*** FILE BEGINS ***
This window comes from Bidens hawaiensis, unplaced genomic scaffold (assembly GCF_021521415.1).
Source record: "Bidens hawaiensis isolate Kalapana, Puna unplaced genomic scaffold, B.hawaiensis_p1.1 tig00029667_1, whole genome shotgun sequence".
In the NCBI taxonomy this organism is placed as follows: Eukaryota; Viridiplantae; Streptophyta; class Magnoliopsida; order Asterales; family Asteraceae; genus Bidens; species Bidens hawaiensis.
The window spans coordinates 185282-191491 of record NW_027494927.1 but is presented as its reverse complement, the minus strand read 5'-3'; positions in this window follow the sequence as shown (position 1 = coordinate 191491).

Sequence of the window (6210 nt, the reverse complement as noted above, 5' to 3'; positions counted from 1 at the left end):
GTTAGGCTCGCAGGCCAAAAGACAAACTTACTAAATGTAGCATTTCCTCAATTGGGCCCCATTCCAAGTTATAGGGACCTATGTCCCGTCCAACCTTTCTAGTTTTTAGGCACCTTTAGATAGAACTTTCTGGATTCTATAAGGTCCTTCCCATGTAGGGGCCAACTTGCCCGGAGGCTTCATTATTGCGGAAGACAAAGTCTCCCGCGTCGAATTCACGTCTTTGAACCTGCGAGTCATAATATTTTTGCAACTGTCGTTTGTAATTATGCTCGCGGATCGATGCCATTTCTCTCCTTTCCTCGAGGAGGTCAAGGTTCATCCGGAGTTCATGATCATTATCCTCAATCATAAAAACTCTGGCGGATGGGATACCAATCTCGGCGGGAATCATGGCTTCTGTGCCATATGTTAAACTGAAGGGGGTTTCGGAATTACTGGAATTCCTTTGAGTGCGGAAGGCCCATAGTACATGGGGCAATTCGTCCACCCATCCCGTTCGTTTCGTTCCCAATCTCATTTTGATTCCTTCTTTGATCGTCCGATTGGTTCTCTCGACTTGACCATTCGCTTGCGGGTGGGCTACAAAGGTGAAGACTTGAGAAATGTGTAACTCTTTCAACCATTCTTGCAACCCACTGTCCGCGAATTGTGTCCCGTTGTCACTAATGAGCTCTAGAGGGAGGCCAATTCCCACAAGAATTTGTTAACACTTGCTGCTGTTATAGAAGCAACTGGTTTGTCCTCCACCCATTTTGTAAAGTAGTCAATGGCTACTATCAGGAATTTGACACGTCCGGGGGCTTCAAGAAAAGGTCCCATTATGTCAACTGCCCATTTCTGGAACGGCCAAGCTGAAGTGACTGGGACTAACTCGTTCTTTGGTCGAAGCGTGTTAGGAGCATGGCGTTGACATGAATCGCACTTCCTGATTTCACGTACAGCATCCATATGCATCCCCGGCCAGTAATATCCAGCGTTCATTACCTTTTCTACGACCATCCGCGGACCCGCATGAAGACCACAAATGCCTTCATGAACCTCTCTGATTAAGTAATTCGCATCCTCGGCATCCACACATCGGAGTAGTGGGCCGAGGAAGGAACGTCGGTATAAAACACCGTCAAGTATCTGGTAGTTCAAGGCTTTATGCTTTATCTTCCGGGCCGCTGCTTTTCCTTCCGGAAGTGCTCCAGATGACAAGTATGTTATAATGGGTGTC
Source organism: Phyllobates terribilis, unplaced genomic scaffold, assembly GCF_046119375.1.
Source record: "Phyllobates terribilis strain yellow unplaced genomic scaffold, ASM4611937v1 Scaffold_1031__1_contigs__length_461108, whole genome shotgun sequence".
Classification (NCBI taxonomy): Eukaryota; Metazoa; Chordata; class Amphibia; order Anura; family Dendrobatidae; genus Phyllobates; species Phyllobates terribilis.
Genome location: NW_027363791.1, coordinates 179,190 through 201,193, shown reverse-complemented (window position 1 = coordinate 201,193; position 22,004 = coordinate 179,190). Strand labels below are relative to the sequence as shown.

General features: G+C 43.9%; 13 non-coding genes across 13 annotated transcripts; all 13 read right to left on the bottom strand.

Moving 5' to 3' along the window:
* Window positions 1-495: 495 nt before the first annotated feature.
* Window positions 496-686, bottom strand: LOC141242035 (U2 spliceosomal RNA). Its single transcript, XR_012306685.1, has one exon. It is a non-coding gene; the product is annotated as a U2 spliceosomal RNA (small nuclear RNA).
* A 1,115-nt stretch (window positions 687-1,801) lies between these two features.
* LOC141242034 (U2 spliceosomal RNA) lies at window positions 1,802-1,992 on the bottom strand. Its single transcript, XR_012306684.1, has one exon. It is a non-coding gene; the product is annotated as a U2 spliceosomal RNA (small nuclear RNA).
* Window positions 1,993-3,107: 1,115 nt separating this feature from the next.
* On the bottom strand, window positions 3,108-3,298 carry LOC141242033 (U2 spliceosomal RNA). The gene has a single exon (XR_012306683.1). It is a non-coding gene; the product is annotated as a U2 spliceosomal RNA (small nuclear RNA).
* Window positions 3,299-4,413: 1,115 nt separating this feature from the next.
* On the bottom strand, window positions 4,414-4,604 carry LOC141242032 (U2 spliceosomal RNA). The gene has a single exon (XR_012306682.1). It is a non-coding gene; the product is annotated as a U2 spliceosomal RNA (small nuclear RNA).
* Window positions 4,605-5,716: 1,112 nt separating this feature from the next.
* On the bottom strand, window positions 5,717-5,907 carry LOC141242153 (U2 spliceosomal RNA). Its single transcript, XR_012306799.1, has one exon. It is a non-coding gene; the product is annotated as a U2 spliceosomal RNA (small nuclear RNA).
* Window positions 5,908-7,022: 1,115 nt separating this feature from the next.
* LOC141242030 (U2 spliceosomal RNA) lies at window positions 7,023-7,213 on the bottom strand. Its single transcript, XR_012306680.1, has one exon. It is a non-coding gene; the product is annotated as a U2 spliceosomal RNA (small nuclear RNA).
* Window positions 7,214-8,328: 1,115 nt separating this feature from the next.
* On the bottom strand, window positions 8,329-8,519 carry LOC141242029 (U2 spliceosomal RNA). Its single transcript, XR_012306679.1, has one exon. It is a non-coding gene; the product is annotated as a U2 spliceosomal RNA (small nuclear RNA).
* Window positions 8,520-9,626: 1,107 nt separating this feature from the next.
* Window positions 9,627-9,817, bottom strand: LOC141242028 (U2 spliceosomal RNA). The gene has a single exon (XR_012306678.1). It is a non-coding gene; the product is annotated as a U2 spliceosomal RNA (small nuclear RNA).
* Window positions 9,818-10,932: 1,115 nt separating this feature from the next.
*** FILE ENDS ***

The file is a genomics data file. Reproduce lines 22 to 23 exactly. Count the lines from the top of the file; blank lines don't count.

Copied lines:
* On the bottom strand, window positions 5,717-5,907 carry LOC141242153 (U2 spliceosomal RNA). Its single transcript, XR_012306799.1, has one exon. It is a non-coding gene; the product is annotated as a U2 spliceosomal RNA (small nuclear RNA).
* Window positions 5,908-7,022: 1,115 nt separating this feature from the next.